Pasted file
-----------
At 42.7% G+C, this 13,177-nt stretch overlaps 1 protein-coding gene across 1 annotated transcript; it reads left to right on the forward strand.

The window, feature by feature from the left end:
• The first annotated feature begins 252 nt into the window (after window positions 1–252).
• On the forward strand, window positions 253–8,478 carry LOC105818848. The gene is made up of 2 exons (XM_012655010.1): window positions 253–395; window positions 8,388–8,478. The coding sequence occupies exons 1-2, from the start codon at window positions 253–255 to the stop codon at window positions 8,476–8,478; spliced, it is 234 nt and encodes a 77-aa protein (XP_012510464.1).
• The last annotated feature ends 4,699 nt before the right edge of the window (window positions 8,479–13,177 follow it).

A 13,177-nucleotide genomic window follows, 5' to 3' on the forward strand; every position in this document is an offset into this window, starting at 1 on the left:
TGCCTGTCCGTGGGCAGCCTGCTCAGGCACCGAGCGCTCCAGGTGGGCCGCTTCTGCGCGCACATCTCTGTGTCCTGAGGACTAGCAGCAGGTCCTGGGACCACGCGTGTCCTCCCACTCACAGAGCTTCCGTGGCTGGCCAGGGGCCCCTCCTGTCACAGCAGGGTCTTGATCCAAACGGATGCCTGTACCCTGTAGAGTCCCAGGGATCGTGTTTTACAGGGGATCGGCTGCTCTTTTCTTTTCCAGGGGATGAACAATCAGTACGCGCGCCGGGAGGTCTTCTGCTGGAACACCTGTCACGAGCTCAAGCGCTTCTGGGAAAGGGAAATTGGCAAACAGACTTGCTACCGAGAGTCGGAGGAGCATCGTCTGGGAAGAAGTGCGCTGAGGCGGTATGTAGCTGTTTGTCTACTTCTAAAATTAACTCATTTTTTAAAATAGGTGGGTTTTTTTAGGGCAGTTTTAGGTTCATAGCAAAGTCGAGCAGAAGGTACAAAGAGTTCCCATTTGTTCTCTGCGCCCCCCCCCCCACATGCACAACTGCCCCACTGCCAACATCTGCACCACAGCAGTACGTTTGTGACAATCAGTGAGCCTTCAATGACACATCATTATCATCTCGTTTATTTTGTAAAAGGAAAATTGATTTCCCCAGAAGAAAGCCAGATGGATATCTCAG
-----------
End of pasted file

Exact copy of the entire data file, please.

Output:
At 42.7% G+C, this 13,177-nt stretch overlaps 1 protein-coding gene across 1 annotated transcript; it reads left to right on the forward strand.

The window, feature by feature from the left end:
• The first annotated feature begins 252 nt into the window (after window positions 1–252).
• On the forward strand, window positions 253–8,478 carry LOC105818848. The gene is made up of 2 exons (XM_012655010.1): window positions 253–395; window positions 8,388–8,478. The coding sequence occupies exons 1-2, from the start codon at window positions 253–255 to the stop codon at window positions 8,476–8,478; spliced, it is 234 nt and encodes a 77-aa protein (XP_012510464.1).
• The last annotated feature ends 4,699 nt before the right edge of the window (window positions 8,479–13,177 follow it).

A 13,177-nucleotide genomic window follows, 5' to 3' on the forward strand; every position in this document is an offset into this window, starting at 1 on the left:
TGCCTGTCCGTGGGCAGCCTGCTCAGGCACCGAGCGCTCCAGGTGGGCCGCTTCTGCGCGCACATCTCTGTGTCCTGAGGACTAGCAGCAGGTCCTGGGACCACGCGTGTCCTCCCACTCACAGAGCTTCCGTGGCTGGCCAGGGGCCCCTCCTGTCACAGCAGGGTCTTGATCCAAACGGATGCCTGTACCCTGTAGAGTCCCAGGGATCGTGTTTTACAGGGGATCGGCTGCTCTTTTCTTTTCCAGGGGATGAACAATCAGTACGCGCGCCGGGAGGTCTTCTGCTGGAACACCTGTCACGAGCTCAAGCGCTTCTGGGAAAGGGAAATTGGCAAACAGACTTGCTACCGAGAGTCGGAGGAGCATCGTCTGGGAAGAAGTGCGCTGAGGCGGTATGTAGCTGTTTGTCTACTTCTAAAATTAACTCATTTTTTAAAATAGGTGGGTTTTTTTAGGGCAGTTTTAGGTTCATAGCAAAGTCGAGCAGAAGGTACAAAGAGTTCCCATTTGTTCTCTGCGCCCCCCCCCCCACATGCACAACTGCCCCACTGCCAACATCTGCACCACAGCAGTACGTTTGTGACAATCAGTGAGCCTTCAATGACACATCATTATCATCTCGTTTATTTTGTAAAAGGAAAATTGATTTCCCCAGAAGAAAGCCAGATGGATATCTCAG